Subject(s)
Autoantibodies/cerebrospinal fluid , COVID-19/cerebrospinal fluid , Central Nervous System Diseases/virology , Aged , Autoantigens , Autoimmunity , Female , Humans , Male , Middle Aged
8.
Cell ; 183(4): 1058-1069.e19, 2020 11 12.
Article in English | MEDLINE | ID: covidwho-785287

ABSTRACT

The emergence of SARS-CoV-2 led to pandemic spread of coronavirus disease 2019 (COVID-19), manifesting with respiratory symptoms and multi-organ dysfunction. Detailed characterization of virus-neutralizing antibodies and target epitopes is needed to understand COVID-19 pathophysiology and guide immunization strategies. Among 598 human monoclonal antibodies (mAbs) from 10 COVID-19 patients, we identified 40 strongly neutralizing mAbs. The most potent mAb, CV07-209, neutralized authentic SARS-CoV-2 with an IC50 value of 3.1 ng/mL. Crystal structures of two mAbs in complex with the SARS-CoV-2 receptor-binding domain at 2.55 and 2.70 Å revealed a direct block of ACE2 attachment. Interestingly, some of the near-germline SARS-CoV-2-neutralizing mAbs reacted with mammalian self-antigens. Prophylactic and therapeutic application of CV07-209 protected hamsters from SARS-CoV-2 infection, weight loss, and lung pathology. Our results show that non-self-reactive virus-neutralizing mAbs elicited during SARS-CoV-2 infection are a promising therapeutic strategy.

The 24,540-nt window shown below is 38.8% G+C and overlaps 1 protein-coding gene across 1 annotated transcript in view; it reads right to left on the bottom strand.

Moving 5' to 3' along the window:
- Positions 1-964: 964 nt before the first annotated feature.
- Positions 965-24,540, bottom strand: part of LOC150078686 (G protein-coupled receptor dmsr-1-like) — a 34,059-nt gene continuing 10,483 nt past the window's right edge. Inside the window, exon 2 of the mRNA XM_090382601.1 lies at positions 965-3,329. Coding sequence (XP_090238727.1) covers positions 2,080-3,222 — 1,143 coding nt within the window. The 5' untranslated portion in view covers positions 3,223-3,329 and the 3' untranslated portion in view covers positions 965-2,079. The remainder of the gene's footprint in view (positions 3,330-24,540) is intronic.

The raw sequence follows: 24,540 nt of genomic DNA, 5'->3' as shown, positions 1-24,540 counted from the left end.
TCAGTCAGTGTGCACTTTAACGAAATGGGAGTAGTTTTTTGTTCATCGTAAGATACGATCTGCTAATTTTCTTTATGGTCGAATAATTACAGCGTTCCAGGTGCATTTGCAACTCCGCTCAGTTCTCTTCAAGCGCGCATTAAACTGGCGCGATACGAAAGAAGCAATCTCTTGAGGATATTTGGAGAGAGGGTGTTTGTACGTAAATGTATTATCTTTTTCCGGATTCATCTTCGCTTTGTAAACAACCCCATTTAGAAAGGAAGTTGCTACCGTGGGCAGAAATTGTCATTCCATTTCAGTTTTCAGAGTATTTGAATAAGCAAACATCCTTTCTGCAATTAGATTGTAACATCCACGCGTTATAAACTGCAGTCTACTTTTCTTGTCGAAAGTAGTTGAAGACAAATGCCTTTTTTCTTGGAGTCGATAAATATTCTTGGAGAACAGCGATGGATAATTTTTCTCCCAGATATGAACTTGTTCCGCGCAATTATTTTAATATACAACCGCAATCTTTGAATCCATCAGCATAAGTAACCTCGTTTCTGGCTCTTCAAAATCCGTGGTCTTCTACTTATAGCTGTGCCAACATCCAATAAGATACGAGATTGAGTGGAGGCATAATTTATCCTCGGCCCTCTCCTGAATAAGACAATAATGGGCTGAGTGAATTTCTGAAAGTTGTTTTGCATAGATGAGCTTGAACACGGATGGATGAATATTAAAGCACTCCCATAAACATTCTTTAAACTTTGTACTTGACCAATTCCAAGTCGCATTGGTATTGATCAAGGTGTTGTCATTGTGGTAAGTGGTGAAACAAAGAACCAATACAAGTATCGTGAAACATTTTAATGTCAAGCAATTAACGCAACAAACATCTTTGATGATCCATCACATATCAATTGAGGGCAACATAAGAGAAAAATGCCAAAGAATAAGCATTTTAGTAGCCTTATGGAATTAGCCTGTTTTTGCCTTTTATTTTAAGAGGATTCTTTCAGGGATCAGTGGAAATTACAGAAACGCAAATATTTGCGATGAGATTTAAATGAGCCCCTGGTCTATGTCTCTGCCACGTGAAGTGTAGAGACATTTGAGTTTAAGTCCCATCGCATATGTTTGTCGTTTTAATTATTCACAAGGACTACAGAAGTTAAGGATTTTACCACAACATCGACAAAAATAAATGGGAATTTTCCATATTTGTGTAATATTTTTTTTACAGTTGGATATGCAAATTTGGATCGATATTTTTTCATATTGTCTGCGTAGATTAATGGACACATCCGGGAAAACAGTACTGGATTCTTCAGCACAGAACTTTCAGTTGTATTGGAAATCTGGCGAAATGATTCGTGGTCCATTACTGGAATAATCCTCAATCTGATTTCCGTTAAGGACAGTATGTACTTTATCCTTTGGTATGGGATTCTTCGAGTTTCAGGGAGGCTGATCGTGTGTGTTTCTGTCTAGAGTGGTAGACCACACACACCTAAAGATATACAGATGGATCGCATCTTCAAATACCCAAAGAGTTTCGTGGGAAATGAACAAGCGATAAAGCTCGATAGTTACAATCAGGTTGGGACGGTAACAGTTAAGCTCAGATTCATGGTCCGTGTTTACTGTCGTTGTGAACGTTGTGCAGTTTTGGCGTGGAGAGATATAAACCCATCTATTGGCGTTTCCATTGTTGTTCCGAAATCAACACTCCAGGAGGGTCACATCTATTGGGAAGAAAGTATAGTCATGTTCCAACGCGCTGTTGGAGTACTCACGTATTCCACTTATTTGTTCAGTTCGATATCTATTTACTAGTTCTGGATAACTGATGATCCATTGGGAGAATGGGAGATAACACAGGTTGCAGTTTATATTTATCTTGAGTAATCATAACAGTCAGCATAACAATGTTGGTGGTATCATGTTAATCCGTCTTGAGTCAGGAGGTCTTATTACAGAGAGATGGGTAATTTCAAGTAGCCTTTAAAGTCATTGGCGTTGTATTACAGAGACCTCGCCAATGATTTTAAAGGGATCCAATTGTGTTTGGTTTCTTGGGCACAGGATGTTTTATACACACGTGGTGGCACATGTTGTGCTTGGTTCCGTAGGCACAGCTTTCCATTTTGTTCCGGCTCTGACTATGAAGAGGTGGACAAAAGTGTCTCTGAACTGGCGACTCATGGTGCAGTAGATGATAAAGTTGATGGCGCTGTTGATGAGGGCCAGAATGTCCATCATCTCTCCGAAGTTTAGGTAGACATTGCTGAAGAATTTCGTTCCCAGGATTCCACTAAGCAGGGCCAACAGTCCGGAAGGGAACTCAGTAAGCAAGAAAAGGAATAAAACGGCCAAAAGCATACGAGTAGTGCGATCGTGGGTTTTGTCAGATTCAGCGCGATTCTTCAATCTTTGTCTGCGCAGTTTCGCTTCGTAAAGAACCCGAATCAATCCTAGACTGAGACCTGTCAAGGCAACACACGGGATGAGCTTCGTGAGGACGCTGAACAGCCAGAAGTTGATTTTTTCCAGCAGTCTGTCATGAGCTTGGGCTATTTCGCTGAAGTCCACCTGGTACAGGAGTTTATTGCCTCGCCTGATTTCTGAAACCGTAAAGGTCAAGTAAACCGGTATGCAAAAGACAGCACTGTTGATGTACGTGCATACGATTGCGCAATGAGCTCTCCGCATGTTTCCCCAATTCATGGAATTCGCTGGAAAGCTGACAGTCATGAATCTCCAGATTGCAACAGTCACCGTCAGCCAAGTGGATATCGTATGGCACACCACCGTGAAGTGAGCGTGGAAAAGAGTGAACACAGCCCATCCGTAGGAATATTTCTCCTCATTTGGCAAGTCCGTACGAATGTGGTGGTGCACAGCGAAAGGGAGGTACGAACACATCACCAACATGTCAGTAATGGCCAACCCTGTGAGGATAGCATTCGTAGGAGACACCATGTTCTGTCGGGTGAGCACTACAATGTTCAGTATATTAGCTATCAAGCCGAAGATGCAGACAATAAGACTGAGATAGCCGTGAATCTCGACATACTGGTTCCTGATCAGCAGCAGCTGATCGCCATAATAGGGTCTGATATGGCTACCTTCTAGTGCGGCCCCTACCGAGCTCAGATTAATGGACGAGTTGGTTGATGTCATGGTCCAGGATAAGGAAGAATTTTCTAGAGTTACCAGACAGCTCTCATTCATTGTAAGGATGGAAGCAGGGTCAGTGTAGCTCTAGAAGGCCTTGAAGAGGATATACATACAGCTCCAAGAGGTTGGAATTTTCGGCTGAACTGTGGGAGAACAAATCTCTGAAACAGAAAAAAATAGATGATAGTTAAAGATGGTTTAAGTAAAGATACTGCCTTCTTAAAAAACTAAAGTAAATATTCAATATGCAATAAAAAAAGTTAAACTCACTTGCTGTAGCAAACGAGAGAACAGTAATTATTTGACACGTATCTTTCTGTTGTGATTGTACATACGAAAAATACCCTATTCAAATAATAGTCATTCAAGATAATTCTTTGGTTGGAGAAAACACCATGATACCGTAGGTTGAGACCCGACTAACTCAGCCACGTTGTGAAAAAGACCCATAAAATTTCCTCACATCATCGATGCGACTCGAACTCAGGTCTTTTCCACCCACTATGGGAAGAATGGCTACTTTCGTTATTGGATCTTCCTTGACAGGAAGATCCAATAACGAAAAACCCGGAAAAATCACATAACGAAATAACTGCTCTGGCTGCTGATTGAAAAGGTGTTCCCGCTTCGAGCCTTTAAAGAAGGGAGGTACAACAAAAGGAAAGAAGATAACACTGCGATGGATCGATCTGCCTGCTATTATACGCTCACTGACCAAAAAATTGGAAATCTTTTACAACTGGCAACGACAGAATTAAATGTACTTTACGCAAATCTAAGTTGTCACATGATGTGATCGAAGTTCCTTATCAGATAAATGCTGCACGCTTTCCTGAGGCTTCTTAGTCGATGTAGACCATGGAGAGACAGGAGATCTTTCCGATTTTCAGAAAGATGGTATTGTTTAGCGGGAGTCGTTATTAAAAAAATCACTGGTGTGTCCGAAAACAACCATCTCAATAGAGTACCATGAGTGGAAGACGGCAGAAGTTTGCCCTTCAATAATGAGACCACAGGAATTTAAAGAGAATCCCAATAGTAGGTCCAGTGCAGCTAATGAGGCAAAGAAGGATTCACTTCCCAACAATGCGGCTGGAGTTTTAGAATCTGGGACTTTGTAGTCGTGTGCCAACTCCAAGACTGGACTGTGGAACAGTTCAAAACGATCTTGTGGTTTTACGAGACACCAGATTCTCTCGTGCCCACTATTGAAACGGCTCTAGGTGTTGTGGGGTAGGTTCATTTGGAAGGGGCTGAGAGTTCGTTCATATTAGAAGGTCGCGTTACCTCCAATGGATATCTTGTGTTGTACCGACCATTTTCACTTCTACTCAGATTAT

Subject(s)
Antibodies, Monoclonal/immunology , Antibodies, Viral/immunology , Betacoronavirus/metabolism , Coronavirus Infections/pathology , Pneumonia, Viral/pathology , Angiotensin-Converting Enzyme 2 , Animals , Antibodies, Monoclonal/therapeutic use , Antibodies, Neutralizing/immunology , Antibodies, Viral/therapeutic use , Antigen-Antibody Reactions , Betacoronavirus/immunology , Betacoronavirus/pathogenicity , Binding Sites , COVID-19 , Coronavirus Infections/drug therapy , Coronavirus Infections/virology , Cricetinae , Crystallography, X-Ray , Disease Models, Animal , Humans , Kinetics , Lung/immunology , Lung/metabolism , Lung/pathology , Mice , Mice, Inbred C57BL , Molecular Dynamics Simulation , Pandemics , Peptidyl-Dipeptidase A/chemistry , Peptidyl-Dipeptidase A/metabolism , Pneumonia, Viral/drug therapy , Pneumonia, Viral/virology , Protein Binding , SARS-CoV-2 , Spike Glycoprotein, Coronavirus/chemistry , Spike Glycoprotein, Coronavirus/immunology , Spike Glycoprotein, Coronavirus/metabolism
10.
Infection ; 48(4): 619-626, 2020 Aug.
Article in English | MEDLINE | ID: covidwho-597401

ABSTRACT